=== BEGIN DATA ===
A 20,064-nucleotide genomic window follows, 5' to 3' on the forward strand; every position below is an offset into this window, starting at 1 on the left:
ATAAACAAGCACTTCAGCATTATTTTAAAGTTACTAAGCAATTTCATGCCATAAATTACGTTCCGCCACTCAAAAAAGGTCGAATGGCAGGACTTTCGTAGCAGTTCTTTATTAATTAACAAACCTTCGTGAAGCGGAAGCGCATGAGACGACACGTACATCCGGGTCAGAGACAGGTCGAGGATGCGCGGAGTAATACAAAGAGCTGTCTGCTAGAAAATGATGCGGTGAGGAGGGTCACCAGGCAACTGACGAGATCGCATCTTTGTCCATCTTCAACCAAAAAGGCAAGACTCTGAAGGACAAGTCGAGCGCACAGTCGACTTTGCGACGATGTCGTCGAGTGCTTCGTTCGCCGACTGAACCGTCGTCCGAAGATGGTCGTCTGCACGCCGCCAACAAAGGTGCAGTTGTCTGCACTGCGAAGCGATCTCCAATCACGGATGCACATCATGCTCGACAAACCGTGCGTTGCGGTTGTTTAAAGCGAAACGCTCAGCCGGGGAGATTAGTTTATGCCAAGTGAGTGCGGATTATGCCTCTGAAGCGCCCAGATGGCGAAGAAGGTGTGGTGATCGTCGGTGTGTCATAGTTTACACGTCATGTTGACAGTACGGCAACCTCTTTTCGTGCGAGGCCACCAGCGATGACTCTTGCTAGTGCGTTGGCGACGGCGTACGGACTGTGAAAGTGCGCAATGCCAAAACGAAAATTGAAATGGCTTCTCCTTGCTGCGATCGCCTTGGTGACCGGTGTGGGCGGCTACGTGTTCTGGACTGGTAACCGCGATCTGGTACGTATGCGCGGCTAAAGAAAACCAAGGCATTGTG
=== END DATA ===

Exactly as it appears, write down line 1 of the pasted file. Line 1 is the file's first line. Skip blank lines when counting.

A 20,064-nucleotide genomic window follows, 5' to 3' on the forward strand; every position below is an offset into this window, starting at 1 on the left: